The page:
'Smart medicine dispenser’ wins Africa Prize for Engineering Innovation

A 31-year-old electrical engineer, Neo Hutiri, has won the Royal Academy of Engineering’s 2019 Africa Prize for Engineering Innovation – the first South African to win the prestigious prize – for he and his team’s Pelebox smart locker system designed to dispense medicine to patients with chronic conditions.

Used at public healthcare facilities in South Africa, reportedly cutting down on long queues and easing pressure on the healthcare system, Pelebox is a simple wall of lockers, controlled by a digital system. Healthcare workers stock the lockers with prescription refills, log the medicine on the system, and secure each locker. Pelebox then sends patients a one-time PIN, which they use to open their locker and access their medicine.

Neo Hutiri won the first prize of £25,000, with four finalists from across sub-Saharan Africa delivering presentations at an awards ceremony in Kampala, Uganda, on 4 June, and the Africa Prize judges and a live audience voting for the most promising engineering innovation.

The Africa Prize for Engineering Innovation, founded by the Royal Academy of Engineering in the UK, is described by the RAE as ‘Africa’s biggest prize dedicated to engineering innovation’. Now in its fifth year, it encourages talented sub-Saharan African engineers, from all disciplines, ‘to develop innovations that address crucial problems in their communities in a new and appropriate way’.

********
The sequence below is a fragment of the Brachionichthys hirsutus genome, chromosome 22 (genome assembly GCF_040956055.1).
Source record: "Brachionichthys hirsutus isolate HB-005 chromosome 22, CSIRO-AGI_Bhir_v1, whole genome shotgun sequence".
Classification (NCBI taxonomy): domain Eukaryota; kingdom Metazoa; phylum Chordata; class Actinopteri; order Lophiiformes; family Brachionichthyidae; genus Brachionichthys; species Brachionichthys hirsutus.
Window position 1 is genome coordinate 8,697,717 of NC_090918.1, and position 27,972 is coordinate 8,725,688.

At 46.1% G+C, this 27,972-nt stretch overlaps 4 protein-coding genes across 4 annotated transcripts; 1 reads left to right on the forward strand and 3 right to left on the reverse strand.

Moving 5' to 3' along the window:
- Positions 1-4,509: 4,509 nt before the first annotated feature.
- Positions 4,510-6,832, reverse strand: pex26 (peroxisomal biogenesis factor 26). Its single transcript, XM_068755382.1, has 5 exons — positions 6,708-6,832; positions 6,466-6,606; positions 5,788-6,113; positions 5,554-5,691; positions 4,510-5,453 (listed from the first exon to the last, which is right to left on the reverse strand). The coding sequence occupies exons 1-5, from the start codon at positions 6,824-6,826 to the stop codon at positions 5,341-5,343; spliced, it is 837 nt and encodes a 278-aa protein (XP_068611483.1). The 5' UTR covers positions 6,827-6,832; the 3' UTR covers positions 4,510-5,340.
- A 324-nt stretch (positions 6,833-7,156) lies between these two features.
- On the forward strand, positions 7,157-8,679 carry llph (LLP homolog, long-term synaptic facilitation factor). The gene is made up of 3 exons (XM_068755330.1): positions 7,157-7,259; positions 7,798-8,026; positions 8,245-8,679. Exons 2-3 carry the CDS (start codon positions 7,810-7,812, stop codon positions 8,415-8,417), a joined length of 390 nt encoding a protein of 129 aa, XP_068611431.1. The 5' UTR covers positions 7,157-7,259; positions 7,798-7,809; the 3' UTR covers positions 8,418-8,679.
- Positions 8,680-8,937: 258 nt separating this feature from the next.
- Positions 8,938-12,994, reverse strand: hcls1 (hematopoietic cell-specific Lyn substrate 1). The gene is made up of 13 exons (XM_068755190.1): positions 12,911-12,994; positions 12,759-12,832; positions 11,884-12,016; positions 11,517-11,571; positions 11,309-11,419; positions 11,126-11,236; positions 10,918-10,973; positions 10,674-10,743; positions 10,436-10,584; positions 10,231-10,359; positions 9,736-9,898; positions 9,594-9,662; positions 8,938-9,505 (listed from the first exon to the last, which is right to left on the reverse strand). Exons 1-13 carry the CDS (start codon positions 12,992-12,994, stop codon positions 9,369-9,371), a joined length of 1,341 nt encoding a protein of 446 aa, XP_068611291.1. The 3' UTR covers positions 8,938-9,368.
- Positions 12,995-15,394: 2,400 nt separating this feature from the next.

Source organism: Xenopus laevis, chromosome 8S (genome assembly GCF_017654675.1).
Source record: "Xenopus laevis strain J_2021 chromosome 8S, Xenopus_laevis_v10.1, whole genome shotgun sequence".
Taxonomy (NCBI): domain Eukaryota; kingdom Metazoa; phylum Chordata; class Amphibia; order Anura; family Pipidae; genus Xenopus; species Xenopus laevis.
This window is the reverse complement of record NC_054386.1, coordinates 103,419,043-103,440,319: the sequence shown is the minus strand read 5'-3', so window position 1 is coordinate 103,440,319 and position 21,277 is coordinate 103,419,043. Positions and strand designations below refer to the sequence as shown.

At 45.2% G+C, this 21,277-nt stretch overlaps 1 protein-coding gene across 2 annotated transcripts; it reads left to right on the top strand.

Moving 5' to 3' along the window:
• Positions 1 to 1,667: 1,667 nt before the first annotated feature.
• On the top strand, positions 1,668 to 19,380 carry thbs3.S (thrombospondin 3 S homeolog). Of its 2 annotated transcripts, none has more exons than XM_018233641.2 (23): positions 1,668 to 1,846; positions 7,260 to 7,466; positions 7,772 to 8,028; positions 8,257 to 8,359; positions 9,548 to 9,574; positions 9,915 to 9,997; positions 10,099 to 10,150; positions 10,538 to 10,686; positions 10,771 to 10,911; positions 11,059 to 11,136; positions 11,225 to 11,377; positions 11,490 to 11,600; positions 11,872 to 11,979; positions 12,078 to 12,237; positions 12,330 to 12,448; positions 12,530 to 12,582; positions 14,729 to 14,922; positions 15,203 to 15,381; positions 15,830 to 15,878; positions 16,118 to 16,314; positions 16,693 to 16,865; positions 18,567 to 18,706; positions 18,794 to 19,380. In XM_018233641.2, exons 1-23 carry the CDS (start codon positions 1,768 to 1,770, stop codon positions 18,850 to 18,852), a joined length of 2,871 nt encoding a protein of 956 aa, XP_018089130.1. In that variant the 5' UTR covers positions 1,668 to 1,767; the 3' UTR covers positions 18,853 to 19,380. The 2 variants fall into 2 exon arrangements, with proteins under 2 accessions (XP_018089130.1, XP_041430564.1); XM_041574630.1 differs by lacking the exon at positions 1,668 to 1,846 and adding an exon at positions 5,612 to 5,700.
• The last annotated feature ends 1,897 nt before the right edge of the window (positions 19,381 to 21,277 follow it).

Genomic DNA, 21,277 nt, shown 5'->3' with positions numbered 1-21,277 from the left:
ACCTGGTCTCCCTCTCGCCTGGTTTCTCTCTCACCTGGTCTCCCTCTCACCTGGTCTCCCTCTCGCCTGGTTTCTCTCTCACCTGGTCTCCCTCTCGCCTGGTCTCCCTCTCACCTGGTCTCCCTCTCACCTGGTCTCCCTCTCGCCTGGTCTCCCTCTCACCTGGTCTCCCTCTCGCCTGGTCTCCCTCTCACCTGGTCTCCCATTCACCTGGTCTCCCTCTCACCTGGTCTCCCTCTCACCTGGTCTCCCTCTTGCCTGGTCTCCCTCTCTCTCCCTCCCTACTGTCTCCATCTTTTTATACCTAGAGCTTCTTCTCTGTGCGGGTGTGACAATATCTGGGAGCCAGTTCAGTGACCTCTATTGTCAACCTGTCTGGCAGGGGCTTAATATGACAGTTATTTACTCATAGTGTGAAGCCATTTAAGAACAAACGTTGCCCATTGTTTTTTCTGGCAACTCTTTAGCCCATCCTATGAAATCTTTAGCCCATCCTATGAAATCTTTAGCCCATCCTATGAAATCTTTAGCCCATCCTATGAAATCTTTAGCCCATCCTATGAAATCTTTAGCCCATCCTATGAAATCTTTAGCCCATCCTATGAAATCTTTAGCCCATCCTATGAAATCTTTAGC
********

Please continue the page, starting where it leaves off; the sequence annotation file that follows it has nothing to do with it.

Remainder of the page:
Pelebox gives patients access to their medicine within 36 seconds, in contrast to the average 3.5 hours it is typically said to take in other healthcare facilities. This is significant in South Africa, which has the world’s biggest antiretroviral therapy programme, with over 4.7 million patients collecting monthly treatments from public clinics.

 Mentoring received through the Africa Prize helped the Pelebox team to change its focus from product development to manufacturing, and to obtain a trademark for the brand.

Sixteen shortlisted Africa Prize entrants, from six countries in sub-Saharan Africa, received eight months’ training and mentoring to develop business plans and market their innovations. The group received coaching on communicating effectively, focusing on customers, and approaching investors with confidence.